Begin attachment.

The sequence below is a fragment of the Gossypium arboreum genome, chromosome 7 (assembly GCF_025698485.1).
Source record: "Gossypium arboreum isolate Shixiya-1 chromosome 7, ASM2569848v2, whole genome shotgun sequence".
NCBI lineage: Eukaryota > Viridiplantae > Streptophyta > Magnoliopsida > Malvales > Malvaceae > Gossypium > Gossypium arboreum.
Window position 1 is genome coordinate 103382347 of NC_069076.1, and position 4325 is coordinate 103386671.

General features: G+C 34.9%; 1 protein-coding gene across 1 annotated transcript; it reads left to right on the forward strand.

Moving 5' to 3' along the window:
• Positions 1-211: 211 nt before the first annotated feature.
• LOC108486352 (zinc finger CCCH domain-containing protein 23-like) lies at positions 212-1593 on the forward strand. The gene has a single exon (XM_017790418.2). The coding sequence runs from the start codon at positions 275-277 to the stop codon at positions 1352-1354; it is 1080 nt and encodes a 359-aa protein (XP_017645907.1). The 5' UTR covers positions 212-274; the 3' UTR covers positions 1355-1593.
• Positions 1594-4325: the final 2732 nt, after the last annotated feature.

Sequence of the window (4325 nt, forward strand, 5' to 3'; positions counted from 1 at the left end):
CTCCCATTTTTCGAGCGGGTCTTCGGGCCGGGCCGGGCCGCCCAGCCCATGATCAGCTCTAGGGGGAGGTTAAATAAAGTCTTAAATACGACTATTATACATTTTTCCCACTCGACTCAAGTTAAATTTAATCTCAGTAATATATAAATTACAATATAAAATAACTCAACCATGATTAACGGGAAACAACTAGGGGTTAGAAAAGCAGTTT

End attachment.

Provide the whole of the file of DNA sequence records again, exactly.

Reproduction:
The sequence below is a fragment of the Gossypium arboreum genome, chromosome 7 (assembly GCF_025698485.1).
Source record: "Gossypium arboreum isolate Shixiya-1 chromosome 7, ASM2569848v2, whole genome shotgun sequence".
NCBI lineage: Eukaryota > Viridiplantae > Streptophyta > Magnoliopsida > Malvales > Malvaceae > Gossypium > Gossypium arboreum.
Window position 1 is genome coordinate 103382347 of NC_069076.1, and position 4325 is coordinate 103386671.

General features: G+C 34.9%; 1 protein-coding gene across 1 annotated transcript; it reads left to right on the forward strand.

Moving 5' to 3' along the window:
• Positions 1-211: 211 nt before the first annotated feature.
• LOC108486352 (zinc finger CCCH domain-containing protein 23-like) lies at positions 212-1593 on the forward strand. The gene has a single exon (XM_017790418.2). The coding sequence runs from the start codon at positions 275-277 to the stop codon at positions 1352-1354; it is 1080 nt and encodes a 359-aa protein (XP_017645907.1). The 5' UTR covers positions 212-274; the 3' UTR covers positions 1355-1593.
• Positions 1594-4325: the final 2732 nt, after the last annotated feature.

Sequence of the window (4325 nt, forward strand, 5' to 3'; positions counted from 1 at the left end):
CTCCCATTTTTCGAGCGGGTCTTCGGGCCGGGCCGGGCCGCCCAGCCCATGATCAGCTCTAGGGGGAGGTTAAATAAAGTCTTAAATACGACTATTATACATTTTTCCCACTCGACTCAAGTTAAATTTAATCTCAGTAATATATAAATTACAATATAAAATAACTCAACCATGATTAACGGGAAACAACTAGGGGTTAGAAAAGCAGTTT